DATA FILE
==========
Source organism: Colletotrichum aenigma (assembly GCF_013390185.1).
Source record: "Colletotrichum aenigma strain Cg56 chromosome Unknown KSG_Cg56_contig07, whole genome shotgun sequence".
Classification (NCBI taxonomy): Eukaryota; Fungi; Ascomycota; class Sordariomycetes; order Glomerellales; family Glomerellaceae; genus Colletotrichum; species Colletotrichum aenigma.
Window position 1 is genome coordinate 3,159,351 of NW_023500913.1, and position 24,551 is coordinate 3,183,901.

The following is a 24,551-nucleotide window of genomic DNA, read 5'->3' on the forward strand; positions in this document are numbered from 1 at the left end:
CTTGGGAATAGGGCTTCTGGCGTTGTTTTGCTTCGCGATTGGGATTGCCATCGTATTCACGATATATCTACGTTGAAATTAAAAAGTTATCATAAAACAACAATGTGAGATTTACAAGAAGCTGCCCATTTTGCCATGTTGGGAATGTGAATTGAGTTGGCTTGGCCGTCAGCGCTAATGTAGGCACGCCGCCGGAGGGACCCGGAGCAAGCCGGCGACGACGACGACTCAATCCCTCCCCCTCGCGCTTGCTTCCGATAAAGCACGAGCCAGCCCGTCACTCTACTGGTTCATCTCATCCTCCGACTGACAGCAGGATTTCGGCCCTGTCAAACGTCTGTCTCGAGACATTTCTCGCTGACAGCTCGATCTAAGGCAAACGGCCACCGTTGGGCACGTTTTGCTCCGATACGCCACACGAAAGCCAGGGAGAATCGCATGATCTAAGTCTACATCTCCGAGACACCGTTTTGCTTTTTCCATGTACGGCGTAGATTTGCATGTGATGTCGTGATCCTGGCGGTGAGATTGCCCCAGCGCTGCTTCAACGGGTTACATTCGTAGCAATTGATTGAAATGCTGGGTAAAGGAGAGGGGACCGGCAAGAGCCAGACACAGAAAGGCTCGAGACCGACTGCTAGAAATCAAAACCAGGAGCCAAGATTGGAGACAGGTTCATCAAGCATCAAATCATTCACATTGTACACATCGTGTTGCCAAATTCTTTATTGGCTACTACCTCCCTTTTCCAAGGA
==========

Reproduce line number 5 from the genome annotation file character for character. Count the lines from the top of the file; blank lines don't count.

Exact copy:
The following is a 24,551-nucleotide window of genomic DNA, read 5'->3' on the forward strand; positions in this document are numbered from 1 at the left end: